Upcoming changes for this guidance
This content will be strengthened so it more completely reflects our commitment to practice framed by te Tiriti o Waitangi, based on a mana-enhancing paradigm for practice, and drawing from Te Ao Māori principles of oranga to support mana tamaiti, whakapapa and whanaungatanga. We each need to consider how we can apply these principles to our practice when reading this guidance. The following resources provide support:
Practice for working effectively with Māori
Our practice shift
What the law says
In New Zealand, it's against the law to leave tamariki under 14 without making reasonable provision for their care and supervision.
The police need to prove the circumstances surrounding a parent or caregiver leaving a tamaiti unsupervised were unreasonable. Parents, guardians and caregivers can be fined a maximum of $2000 if they leave tamariki under the age of 14 years unsupervised at home or in another place.
Assessing appropriate levels of supervision
Parents or caregivers should always have an idea of where their tamariki are and what they’re up to. Depending on how whānau or family operate, caring for tamariki can be considered a collective responsibility. Older siblings or cousins are sometimes expected to be responsible for playing with or keeping an eye on the younger members of their whānau or family. At whānau or family gatherings or church, community or marae events, during the school holidays, and before and after school, tamariki can often play or explore their environment independently from adults.
Assessing supervisory neglect depends on many factors and doesn’t solely rely on the chronological age of 14. We need to take a commonsense approach within the context of the whānau or family lifestyle. It is reasonable to expect that tamariki living in a rural setting will have different expectations than a tamaiti living in an urban area. Our assessment needs to consider whether the parent or caregiver has considered individual and environmental factors such as:
- age and maturity levels of tamariki, including any disabilities
- how long they were left unsupervised and how te tamaiti feels about being on their own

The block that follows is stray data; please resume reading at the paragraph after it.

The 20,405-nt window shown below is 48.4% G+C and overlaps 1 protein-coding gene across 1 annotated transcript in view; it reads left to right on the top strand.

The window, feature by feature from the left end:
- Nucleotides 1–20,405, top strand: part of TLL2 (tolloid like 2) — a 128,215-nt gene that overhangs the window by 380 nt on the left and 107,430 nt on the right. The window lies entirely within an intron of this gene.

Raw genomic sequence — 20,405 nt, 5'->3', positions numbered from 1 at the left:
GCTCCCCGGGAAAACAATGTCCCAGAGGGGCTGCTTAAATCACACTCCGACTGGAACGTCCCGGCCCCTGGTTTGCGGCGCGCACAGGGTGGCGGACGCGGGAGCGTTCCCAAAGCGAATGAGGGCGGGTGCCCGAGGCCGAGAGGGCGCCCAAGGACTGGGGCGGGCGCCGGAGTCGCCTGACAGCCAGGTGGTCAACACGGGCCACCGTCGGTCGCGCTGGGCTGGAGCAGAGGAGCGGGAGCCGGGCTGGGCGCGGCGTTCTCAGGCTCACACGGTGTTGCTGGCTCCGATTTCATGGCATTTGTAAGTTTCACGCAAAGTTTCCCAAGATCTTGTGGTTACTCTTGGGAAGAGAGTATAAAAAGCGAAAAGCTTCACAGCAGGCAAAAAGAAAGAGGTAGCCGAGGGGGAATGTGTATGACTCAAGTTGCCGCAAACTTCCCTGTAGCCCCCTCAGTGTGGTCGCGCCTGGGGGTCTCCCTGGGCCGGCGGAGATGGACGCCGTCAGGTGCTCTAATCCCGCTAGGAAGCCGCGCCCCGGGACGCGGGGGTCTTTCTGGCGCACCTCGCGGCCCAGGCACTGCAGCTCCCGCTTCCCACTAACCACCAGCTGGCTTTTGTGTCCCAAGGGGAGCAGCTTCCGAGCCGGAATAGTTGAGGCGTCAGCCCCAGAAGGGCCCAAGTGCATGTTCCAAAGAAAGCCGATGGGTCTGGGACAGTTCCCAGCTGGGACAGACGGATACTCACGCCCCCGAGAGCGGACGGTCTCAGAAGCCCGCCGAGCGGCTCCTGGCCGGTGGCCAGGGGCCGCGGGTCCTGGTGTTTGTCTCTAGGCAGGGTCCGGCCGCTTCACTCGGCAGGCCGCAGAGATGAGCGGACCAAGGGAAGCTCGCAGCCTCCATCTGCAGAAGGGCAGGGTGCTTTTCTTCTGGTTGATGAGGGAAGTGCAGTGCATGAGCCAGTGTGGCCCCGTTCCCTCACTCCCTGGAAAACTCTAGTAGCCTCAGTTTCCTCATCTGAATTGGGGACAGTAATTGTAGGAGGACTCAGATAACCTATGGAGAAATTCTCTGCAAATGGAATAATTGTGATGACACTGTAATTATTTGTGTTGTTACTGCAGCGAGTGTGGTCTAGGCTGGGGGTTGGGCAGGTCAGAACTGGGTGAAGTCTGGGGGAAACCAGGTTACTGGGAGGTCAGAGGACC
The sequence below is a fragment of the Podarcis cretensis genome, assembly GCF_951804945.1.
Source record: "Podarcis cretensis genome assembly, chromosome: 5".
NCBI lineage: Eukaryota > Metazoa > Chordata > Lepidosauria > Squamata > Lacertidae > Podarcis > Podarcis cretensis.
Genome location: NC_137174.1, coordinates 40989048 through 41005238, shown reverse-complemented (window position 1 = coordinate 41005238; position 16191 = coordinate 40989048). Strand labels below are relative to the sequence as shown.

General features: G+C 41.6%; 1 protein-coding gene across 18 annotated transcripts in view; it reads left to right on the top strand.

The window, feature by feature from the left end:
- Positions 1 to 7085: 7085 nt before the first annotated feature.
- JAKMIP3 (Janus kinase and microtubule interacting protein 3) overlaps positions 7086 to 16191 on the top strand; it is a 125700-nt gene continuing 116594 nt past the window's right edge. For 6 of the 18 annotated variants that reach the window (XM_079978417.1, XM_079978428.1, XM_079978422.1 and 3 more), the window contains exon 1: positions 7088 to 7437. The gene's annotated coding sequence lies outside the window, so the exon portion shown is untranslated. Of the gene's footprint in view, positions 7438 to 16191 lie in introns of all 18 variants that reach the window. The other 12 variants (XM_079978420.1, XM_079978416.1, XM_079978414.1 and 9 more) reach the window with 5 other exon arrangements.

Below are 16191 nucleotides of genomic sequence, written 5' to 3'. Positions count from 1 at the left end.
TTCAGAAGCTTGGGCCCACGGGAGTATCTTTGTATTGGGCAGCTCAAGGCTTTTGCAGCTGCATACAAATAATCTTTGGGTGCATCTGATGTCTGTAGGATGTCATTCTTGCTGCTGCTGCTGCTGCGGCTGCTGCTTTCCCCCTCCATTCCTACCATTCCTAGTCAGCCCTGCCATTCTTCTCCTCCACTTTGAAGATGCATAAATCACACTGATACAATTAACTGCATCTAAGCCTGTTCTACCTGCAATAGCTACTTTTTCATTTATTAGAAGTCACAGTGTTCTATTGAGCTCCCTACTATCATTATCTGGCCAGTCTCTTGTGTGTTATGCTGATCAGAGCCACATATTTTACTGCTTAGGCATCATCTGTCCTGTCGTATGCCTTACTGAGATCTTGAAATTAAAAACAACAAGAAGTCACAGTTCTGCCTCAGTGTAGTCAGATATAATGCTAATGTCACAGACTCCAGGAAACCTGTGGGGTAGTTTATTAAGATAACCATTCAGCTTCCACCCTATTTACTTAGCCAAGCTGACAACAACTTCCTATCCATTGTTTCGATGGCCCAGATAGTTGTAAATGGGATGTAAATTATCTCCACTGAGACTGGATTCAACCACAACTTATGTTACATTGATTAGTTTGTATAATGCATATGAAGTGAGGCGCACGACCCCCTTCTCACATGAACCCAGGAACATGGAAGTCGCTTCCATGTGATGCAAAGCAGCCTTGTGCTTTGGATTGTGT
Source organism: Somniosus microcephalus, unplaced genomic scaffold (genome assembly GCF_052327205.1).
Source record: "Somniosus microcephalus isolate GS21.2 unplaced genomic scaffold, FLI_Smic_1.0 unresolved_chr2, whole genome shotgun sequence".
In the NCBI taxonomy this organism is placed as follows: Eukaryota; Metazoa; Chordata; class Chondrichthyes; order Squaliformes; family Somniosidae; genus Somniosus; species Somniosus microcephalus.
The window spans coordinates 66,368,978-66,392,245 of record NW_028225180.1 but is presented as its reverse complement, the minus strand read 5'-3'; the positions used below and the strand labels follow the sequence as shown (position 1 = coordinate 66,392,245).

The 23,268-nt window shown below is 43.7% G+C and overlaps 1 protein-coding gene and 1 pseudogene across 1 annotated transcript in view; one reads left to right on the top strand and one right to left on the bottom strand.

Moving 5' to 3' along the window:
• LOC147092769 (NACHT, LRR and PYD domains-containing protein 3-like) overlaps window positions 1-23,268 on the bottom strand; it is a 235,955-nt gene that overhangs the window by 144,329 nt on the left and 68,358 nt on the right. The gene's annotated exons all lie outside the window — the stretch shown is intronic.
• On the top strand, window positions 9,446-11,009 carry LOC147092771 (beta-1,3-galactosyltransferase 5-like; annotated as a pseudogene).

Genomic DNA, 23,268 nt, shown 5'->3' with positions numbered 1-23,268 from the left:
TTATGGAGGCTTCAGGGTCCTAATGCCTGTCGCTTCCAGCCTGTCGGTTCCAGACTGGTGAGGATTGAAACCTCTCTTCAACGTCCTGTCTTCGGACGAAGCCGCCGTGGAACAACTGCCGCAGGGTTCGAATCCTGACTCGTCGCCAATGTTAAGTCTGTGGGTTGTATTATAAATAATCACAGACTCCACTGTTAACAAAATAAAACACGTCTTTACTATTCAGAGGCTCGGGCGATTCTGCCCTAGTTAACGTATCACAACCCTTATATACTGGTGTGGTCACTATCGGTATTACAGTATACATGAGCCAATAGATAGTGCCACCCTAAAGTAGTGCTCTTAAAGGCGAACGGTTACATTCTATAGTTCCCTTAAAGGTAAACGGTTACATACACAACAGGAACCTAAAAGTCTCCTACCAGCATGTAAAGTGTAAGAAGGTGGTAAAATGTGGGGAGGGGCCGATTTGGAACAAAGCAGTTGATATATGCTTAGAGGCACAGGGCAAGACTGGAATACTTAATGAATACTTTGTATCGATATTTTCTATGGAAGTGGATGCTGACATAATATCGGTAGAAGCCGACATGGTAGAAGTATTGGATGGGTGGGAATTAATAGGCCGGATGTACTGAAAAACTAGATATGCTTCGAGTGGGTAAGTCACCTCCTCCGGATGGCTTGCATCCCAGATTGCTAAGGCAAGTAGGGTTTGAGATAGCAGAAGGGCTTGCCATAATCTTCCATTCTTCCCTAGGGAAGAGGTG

- how often this occurs
- what discussions were had to manage emergencies, and whether they know how and who they can contact for help
- what prearranged agreements were explored to cover ‘just in case’ situations – for example, ‘if you’re hungry, snacks are in the cupboard but don’t use the oven’ or ‘don’t pat or approach dogs in the park’
- whether potential risks or hazards have been considered, such as busy roads, waterways, and how well known or safe the people in the neighborhood are.
It could be considered neglect if tamariki are wandering the neighborhood with no set time to return or no one is at home to care or notice they are away.
Accidents that occur when tamariki are not supervised are not necessarily neglectful or evidence of abuse if our assessment identifies all reasonable provisions were made to keep them safe.
Rangatahi aged 14 or over often babysit younger tamariki – this includes older siblings or cousins caring for younger relatives.
Parents and caregivers need to be sure that babysitters have the knowledge and maturity to cope with physical emergencies (like fire or injury) and emotional distress or challenging behaviour in the tamariki they are caring for.
Parents and caregivers should ask themselves the following questions:
- Is the babysitter sufficiently mature and responsible to look after younger tamariki?
- Does the babysitter feel happy and confident about being left?
- How long is a reasonable amount of time?
- Is the babysitter aware of the risks and safety issues that might arise, and do they think they can handle them?
- Are there any areas they would struggle with?
- Is there anyone close by who could help them if they need it? Does the babysitter know how to contact this person urgently if there is a need?
- Is that person available at the time required?